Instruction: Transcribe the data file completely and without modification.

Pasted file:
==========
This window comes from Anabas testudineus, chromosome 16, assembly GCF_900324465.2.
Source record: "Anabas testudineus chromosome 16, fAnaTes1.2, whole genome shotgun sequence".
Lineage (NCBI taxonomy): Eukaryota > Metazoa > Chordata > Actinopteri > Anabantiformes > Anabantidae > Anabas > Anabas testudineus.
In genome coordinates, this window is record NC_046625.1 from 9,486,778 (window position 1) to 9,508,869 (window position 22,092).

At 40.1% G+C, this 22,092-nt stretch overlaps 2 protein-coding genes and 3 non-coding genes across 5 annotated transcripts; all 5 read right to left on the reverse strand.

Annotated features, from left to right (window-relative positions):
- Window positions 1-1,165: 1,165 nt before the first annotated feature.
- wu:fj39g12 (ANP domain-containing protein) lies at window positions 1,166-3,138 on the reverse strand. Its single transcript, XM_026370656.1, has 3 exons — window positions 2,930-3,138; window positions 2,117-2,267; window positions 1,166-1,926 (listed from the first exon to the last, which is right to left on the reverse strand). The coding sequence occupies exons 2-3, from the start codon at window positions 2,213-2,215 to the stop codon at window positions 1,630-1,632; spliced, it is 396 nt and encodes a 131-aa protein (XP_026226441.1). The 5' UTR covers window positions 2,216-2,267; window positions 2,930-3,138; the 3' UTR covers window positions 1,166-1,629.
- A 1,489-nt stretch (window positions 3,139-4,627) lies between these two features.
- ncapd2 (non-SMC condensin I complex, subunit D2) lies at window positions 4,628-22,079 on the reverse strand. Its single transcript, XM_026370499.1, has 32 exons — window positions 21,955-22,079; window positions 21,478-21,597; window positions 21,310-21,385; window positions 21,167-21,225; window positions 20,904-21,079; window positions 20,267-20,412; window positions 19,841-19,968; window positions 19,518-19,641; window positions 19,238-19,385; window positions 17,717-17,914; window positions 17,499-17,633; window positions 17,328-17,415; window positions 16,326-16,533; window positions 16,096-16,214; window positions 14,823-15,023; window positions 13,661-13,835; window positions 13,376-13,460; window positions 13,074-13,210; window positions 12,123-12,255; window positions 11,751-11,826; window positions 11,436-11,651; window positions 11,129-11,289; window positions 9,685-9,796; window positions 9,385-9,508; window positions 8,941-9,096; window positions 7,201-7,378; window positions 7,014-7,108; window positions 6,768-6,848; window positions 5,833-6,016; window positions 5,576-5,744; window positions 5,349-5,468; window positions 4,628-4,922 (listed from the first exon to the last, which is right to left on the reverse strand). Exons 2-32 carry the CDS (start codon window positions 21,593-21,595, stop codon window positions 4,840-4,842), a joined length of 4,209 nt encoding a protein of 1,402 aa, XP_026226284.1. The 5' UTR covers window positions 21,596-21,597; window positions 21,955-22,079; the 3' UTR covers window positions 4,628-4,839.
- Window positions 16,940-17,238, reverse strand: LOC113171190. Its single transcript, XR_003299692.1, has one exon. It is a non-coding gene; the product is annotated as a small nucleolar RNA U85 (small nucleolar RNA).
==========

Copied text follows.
This window comes from Anabas testudineus, chromosome 16, assembly GCF_900324465.2.
Source record: "Anabas testudineus chromosome 16, fAnaTes1.2, whole genome shotgun sequence".
Lineage (NCBI taxonomy): Eukaryota > Metazoa > Chordata > Actinopteri > Anabantiformes > Anabantidae > Anabas > Anabas testudineus.
In genome coordinates, this window is record NC_046625.1 from 9,486,778 (window position 1) to 9,508,869 (window position 22,092).

At 40.1% G+C, this 22,092-nt stretch overlaps 2 protein-coding genes and 3 non-coding genes across 5 annotated transcripts; all 5 read right to left on the reverse strand.

Annotated features, from left to right (window-relative positions):
- Window positions 1-1,165: 1,165 nt before the first annotated feature.
- wu:fj39g12 (ANP domain-containing protein) lies at window positions 1,166-3,138 on the reverse strand. Its single transcript, XM_026370656.1, has 3 exons — window positions 2,930-3,138; window positions 2,117-2,267; window positions 1,166-1,926 (listed from the first exon to the last, which is right to left on the reverse strand). The coding sequence occupies exons 2-3, from the start codon at window positions 2,213-2,215 to the stop codon at window positions 1,630-1,632; spliced, it is 396 nt and encodes a 131-aa protein (XP_026226441.1). The 5' UTR covers window positions 2,216-2,267; window positions 2,930-3,138; the 3' UTR covers window positions 1,166-1,629.
- A 1,489-nt stretch (window positions 3,139-4,627) lies between these two features.
- ncapd2 (non-SMC condensin I complex, subunit D2) lies at window positions 4,628-22,079 on the reverse strand. Its single transcript, XM_026370499.1, has 32 exons — window positions 21,955-22,079; window positions 21,478-21,597; window positions 21,310-21,385; window positions 21,167-21,225; window positions 20,904-21,079; window positions 20,267-20,412; window positions 19,841-19,968; window positions 19,518-19,641; window positions 19,238-19,385; window positions 17,717-17,914; window positions 17,499-17,633; window positions 17,328-17,415; window positions 16,326-16,533; window positions 16,096-16,214; window positions 14,823-15,023; window positions 13,661-13,835; window positions 13,376-13,460; window positions 13,074-13,210; window positions 12,123-12,255; window positions 11,751-11,826; window positions 11,436-11,651; window positions 11,129-11,289; window positions 9,685-9,796; window positions 9,385-9,508; window positions 8,941-9,096; window positions 7,201-7,378; window positions 7,014-7,108; window positions 6,768-6,848; window positions 5,833-6,016; window positions 5,576-5,744; window positions 5,349-5,468; window positions 4,628-4,922 (listed from the first exon to the last, which is right to left on the reverse strand). Exons 2-32 carry the CDS (start codon window positions 21,593-21,595, stop codon window positions 4,840-4,842), a joined length of 4,209 nt encoding a protein of 1,402 aa, XP_026226284.1. The 5' UTR covers window positions 21,596-21,597; window positions 21,955-22,079; the 3' UTR covers window positions 4,628-4,839.
- Window positions 16,940-17,238, reverse strand: LOC113171190. Its single transcript, XR_003299692.1, has one exon. It is a non-coding gene; the product is annotated as a small nucleolar RNA U85 (small nucleolar RNA).